Through a Child's Eyes — A Green Car and a Yellow Airplane

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Some of us don't remember when we first got interested in airplanes and flight seems like it's been a part of us from day one. Brett Justus, though, remembers very vividly some scenes from early childhood that got him started on the road to pilothood.


"It's just something they seem to have in their blood; I think they're born with it." Spend time around people who love to fly and no doubt you will hear this conclusion voiced often by the people closest to them.

It would seem almost unfitting for a young boy to not have an early interest in things that have engines -- things that make noise and go fast. The fastest thing I had when I was three, was, I guess, a tricycle. I don't even remember it, but I've seen the pictures. Of course, it was green, my favorite color until age seven or eight. One morning I was rustled up from my spot directly in front of the television and shaken from my Bugs Bunny-induced stupor. My big brother Jeff, who was about 25 at the time, had shown up to take me somewhere. We piled in his little MG sports car and zoomed on down the road. His cars were always fun to ride in. They always sounded like racecars to me, and I would try to talk him into entering a race somewhere 'cause I knew we were in the fastest car in the world. I saw a giant move out of the corner of my eye and turned my head, "Oh, we're going by the airport!"

The huge tails moved around, sticking high above the terminal buildings and hangers. Some were just one tall, tapered piece; some had a big top like a T. I decided instantly the T-tailed planes were definitely better, faster, could fly higher. I thought, Probably all the planes with the other type of tail were older but just hadn't quite worn out yet, and they didn't want to waste 'em. I strained to see more than just the tails, but only caught a brief glimpse or two of the tubular bodies and a flash of wing. But that was okay, just to see the tails was awesome enough. Some were yellow, but most were white with splashes of shiny colors in the forms of stripes and logos. Some had little blue worlds on the tail, but red and blue stripes seemed to dominate.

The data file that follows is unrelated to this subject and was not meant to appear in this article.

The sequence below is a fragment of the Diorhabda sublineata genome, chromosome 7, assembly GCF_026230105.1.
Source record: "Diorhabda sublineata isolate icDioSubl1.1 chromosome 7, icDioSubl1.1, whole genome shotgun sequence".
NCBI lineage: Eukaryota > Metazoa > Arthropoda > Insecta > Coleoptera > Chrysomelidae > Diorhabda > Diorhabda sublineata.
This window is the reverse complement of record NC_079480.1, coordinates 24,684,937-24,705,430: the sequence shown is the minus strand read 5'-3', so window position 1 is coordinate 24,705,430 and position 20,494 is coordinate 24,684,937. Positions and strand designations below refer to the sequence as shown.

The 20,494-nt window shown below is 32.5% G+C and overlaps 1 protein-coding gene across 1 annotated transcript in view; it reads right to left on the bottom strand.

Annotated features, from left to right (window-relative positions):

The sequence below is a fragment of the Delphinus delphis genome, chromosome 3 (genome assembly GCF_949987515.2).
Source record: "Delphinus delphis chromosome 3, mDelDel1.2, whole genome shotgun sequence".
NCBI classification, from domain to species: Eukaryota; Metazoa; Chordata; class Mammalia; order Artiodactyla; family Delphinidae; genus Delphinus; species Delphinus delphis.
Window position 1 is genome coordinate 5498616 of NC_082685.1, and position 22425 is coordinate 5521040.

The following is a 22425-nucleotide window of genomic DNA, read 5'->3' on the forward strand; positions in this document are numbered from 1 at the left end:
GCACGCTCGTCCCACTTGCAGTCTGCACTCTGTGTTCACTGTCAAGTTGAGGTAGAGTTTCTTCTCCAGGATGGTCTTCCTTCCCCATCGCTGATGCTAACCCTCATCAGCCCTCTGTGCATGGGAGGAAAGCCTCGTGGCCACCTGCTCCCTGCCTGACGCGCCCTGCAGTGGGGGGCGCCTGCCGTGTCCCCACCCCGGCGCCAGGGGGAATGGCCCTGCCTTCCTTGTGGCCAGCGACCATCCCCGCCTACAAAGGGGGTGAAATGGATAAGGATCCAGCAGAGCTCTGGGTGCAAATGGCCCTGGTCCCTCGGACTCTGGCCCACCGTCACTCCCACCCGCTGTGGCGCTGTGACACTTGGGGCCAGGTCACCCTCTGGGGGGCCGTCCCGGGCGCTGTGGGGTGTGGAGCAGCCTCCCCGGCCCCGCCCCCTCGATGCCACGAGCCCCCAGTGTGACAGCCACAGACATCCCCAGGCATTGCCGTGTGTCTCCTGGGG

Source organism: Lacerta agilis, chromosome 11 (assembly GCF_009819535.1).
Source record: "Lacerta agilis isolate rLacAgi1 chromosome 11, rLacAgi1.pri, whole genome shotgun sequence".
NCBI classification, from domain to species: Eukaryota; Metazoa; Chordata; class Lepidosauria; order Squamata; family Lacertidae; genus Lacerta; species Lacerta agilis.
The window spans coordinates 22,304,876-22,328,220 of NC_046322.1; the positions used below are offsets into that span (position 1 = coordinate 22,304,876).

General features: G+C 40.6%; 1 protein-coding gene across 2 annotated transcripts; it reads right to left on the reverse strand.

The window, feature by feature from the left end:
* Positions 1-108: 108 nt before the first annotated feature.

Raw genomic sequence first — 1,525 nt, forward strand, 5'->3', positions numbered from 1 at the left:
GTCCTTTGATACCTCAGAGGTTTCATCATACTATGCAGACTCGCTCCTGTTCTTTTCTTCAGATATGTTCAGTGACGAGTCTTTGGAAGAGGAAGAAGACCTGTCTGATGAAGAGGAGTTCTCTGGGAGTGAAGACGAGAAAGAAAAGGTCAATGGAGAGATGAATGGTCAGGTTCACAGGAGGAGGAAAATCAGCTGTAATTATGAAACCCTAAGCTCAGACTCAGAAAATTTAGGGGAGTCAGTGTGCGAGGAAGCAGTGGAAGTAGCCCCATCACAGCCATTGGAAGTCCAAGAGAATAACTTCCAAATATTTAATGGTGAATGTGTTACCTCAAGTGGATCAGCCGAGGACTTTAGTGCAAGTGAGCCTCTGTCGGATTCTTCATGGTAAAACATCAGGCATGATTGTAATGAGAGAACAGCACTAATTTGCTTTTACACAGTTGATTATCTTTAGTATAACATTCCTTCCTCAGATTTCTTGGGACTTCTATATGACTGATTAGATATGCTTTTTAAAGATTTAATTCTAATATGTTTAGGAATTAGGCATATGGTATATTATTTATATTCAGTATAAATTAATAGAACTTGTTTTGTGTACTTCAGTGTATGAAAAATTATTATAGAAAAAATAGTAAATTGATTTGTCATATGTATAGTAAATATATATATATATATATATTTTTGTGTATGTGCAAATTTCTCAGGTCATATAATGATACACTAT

They were so huge! Airplanes had always looked tiny flying over the house. Bugs Bunny's planes were a little bigger, but usually fell apart on him. According to my brother these planes were big so they could carry a lot of people -- "Over a hundred," he said. I pictured people sprawled all through the huge metal beasts, sitting in huge masses inside the body and lying in the wings. I would want the highest seat in the tail so I could see everything. I told my brother this and he explained how the people sat in the middle of the plane, in comfortable seats. He pulled into a spot where we could see an entire plane and I saw all the windows, marveling at how many people could be in an airplane. Looking around at the multitude of jets, I discovered something: So, this is where all the airplanes are always going when I see them flying over my house. They're coming here to see all the other airplanes.

I could have spent the rest of my life there, watching tails move around. The little convertible MG was already turning out of the parking lot when my head caught back up to it and snapped back into place like a rubber band. My ears (no longer satisfied by the rumbling of this little beast that rolls along the ground) listened for airplanes, and could hear none, but my eyes found several of the big graceful planes with huge wings. Just as I thought; they were all coming to this place.

The Green Car

My brother motioned for me to get out of the car. My mind snapped back into place from its daydream. We went inside a building and walked up to a large circular display of small cars, just big enough for two kids my size to sit in. They were shiny; extremely shiny -- blue, red, gold and green cars, all just my size. I looked up at my brother and he said, "Well, which one do you want?" I smiled in amazement at my surprise, carefully eyed every car, even the "off" color ones, and then made my inevitable selection of the shiniest, cleanest green car in the group. I wondered what made it go and what kind of sounds it would make, but it didn't really matter. I was sure I could make the correct airplane noises as I pretended to fly it around. As clear as the memory of this acquisition is, I have absolutely no memory of ever playing with this car. I'm told it pedaled along like a tricycle, and that I did drive it some.

I guess I talked about airplanes quite a bit, and asked a thousand questions. The day after the car was purchased my mother took me to the library to load up on airplane books. These were the first "real" books I had ever looked at. They were so big and heavy I could hardly hold them. How fitting considering the massive stature of the machines they described. Wow, all these discoveries: I found the place all the planes fly to, and had my first trip to the library, a huge place filled with zillions of books. The ceiling was super high. There was a big open area in the middle where everyone stood around looking at books, and other floors with tons and tons more books, and stairs going up there! NEAT-O! I was worried when we went in that we would never be able to find the airplane books, but my mom worked magic as she always did, looking at some paper cards for the secret code, and we went right to 'em. Moms know how to do everything. If the quest for books was motivated by a need to quell my numerous questions it was unsuccessful. I would take a book with me and go from family member to family member pointing to pictures and saying, "Why is it like that? What does this part do? What are the words saying about this one? Why aren't there any green ones?"